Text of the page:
Ingleton Cricket Club is an outlier, as the only Yorkshire side in the Westmorland Cricket League that covers three counties.
A cricket club AND a cricket league new to me? Time for a road trip.
If you like caves and waterfalls, the village of Ingleton is a scenic hotspot; situated in the Craven district of North Yorkshire, off the A65, North of Settle.
Popular with climbers and walkers, Ingleborough looms in the distance, as one of Yorkshire’s three peaks. If clambering over rock, going underground or marvelling at nature is your thing, it’s in abundance here.
Names such as Yordas Cave, Gaping Gill and Thornton Force remind you how limestone has been shaped over millions of years in the Western fringes of the Yorkshire Dales National Park.
For train enthusiasts, the showstopper view of Ribblehead Viaduct isn’t far from Ingleton, with the Settle-Carlisle Railway a must-do at least once in your life.
Tourism preamble over, let’s turn our attention to the cricket.
Without diving into the tricky business of ceremonial county boundary versus modern council postcodes, we are still definitely in Yorkshire here – it is proudly named on their Play-Cricket website, should you be in any doubt.
Yet, we’re only 19 miles from Kendal and 17 miles from Lancaster which illustrates how clubs in the counties of Yorkshire, Cumbria to the North and Lancashire to the West find themselves competing in whites over summer.
Ingleton Cricket Club were founded in 1868, I learn from Mike Latham via the Cricket From the North blog. Mike reckons teams probably had a mining nucleus back then with mine shafts burrowed deep into the Yorkshire Dales.
They’ve had two spells in the Westmorland Cricket League, latterly from 1978 onwards. Ingleton are one of 52 teams over five divisions from 26 clubs based across North Lancashire, South and West Cumbria (and this corner of Yorkshire).
The drive over is sedate, with the A65 its usual consistent snake until we hit the outskirts of Gargrave where we queue for a while. I spot a sign announcing Gargrave Cricket Club, apparently founded in 1852.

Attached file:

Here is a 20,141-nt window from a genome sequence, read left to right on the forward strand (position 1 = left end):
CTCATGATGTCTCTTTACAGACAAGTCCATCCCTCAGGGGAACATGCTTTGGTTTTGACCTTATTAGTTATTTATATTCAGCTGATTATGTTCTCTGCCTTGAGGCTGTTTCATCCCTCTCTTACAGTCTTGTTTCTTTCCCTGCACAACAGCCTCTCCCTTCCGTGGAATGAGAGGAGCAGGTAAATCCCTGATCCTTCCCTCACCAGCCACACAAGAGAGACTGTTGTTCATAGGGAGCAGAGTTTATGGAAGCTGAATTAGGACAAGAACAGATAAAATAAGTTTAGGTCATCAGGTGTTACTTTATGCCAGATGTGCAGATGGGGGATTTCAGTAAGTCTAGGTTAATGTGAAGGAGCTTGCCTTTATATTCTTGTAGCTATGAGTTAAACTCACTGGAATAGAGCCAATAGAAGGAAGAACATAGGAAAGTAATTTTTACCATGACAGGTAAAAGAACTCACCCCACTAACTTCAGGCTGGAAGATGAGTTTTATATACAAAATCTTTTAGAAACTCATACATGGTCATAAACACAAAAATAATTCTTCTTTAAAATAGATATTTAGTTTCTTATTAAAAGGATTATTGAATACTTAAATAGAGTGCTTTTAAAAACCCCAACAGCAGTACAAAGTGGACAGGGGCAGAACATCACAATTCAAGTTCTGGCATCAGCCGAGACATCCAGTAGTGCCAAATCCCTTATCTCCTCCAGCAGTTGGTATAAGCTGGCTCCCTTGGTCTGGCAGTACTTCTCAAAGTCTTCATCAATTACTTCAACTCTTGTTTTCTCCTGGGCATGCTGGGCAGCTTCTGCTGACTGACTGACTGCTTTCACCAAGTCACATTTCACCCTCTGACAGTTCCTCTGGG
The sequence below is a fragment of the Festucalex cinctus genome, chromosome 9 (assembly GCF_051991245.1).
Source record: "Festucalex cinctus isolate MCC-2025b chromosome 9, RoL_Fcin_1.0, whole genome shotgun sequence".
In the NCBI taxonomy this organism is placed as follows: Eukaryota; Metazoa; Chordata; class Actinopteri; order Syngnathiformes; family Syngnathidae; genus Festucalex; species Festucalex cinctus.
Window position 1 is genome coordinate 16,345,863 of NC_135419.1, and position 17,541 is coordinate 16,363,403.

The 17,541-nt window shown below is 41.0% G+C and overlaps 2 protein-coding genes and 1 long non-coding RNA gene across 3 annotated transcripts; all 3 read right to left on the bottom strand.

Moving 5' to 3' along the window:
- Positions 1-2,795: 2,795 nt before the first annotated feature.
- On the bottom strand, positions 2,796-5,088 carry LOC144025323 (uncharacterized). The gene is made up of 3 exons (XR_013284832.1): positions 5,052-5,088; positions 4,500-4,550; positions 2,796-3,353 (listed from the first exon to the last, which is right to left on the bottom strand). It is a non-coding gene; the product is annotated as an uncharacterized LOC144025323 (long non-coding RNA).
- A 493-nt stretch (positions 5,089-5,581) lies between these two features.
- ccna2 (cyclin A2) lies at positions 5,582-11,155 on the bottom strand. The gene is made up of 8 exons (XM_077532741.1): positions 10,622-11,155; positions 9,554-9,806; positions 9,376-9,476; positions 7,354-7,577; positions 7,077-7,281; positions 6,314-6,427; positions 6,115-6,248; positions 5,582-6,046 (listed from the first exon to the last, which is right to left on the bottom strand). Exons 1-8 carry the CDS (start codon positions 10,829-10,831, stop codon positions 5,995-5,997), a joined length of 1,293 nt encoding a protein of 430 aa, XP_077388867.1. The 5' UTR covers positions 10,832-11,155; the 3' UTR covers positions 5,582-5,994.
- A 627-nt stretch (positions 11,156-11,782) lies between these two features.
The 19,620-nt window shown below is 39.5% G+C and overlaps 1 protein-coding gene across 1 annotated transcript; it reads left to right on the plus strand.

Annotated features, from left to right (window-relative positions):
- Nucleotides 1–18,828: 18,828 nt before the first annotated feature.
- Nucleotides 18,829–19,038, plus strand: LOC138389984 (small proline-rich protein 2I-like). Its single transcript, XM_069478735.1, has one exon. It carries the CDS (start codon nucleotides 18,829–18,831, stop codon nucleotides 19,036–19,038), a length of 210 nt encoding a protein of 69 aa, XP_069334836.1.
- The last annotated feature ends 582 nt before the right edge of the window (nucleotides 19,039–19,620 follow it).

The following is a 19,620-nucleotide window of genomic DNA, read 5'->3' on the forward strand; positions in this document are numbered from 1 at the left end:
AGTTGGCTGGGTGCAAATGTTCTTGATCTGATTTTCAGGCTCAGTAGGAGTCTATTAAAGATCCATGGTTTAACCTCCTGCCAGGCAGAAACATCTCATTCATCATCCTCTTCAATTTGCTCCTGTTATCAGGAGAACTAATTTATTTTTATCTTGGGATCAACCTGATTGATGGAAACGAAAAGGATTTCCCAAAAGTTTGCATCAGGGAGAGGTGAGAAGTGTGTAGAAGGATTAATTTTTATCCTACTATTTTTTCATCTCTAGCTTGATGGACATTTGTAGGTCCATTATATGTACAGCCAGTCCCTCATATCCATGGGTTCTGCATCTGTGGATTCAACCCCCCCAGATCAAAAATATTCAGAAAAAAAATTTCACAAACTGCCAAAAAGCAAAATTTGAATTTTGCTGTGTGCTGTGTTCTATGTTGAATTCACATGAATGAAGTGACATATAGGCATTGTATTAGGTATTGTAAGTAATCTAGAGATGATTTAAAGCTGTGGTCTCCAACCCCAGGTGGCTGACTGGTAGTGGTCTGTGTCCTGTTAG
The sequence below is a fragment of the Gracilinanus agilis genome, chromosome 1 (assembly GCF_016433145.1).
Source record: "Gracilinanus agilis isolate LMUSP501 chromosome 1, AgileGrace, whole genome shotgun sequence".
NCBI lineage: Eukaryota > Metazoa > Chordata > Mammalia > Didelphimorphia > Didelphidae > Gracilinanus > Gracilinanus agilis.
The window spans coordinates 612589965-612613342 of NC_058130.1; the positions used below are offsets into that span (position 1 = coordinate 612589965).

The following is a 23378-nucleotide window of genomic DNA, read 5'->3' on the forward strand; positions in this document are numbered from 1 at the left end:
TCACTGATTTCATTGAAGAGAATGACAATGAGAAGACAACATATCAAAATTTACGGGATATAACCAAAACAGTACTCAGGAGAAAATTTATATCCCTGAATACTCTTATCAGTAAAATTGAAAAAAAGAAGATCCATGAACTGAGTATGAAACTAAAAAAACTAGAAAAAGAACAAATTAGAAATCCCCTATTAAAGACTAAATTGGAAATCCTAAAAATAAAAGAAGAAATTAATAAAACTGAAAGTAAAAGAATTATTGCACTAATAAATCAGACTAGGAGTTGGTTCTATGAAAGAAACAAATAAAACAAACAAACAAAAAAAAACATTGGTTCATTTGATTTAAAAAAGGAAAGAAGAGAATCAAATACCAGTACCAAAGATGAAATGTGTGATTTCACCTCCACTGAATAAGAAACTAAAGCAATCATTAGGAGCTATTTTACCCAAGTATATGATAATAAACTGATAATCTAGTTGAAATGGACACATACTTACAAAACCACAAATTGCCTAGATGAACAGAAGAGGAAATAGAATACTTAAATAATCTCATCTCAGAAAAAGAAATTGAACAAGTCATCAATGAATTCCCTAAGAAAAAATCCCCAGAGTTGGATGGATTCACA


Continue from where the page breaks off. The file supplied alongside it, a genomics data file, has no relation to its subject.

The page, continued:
Beyond a gate in a gap in the hedge on the right is the pavilion in the distance with its steep, central stone steps. I played there once and nearly got frostbite.
Dev Griffin is on Heart FM talking to a phone-in whose other half represents Great Britain as a butcher. At that very moment, a sign by the road advertises Gargrave’s own cleaver-wielding talent.
We scoot on past Settle and park up at the Ingleton Community Centre. Two things happen in quick succession.
On stepping out at the car park, there is the unmistakable sound of a meaty swing of willow as it connects with a cricket ball. Thwock.
I then glance up and see my first swallow of the year, its tawny undercarriage, forked tail and acrobatics are trademarks. A mental nudge to seek out a local walk where they do graceful, speedy laps through a farm’s outbuildings.
We opt to meander down to the River Doe, one of three rivers in Ingleton. The Doe and the Twiss seem to become the Greta right where we are.
A path skirts round cottages, past residents outside in chairs and a cat the shade of slate. It takes us next to the beer-coloured River Doe on our left and peters out but not before spying Ingleton Swimming Pool.
This is a village with its own swimming pool; an open-air 20-metre heated swimming pool that was opened in 1934. I couldn’t believe that.
We double back and head down the slope and under the viaduct to Ingleton Pottery.
It’s a charming place with a small shop and before I know what I’m doing I have bought a bird feeder and a goblet.
Something about watching clay being skilfully moulded in the workshop next door, allied with the tactile and beautiful selection at really reasonable prices.
It blends the old with the new. A school handbell is how you get attention to pay and the surface is made up of old coins from decades past and a variety of countries.
Their YouTube channel has 150 million views with nearly half a million subscribers which is staggering when you think about it.
We climb the hill and arrive appropriately, a little glazed and fired by the persistent afternoon sun, at a garden centre.
I am taking a moment to collect my thoughts when I get a stamp on the foot.
Then another. Followed by a headbutt to the leg.
It is Nell, a black and white collie who has a stubby, poor excuse for a stick that I lob around for a few minutes to make friends.
If you’re wondering when on earth I’ll get to the cricket, well, now is that moment.
Ingleton Cricket Club’s pavilion is really the village’s community centre which is packing up after a jumble sale, as we arrive. It’s still a bustling hub with plenty going on.
A loud voice booms out: “Bluuuuuuue, eleven, one, one! Blue, eleven, one, one.” Those sat at tables in a side room glance at fistfuls of raffle tickets, surrounded by prizes such as books and Cadburys Roses chocs.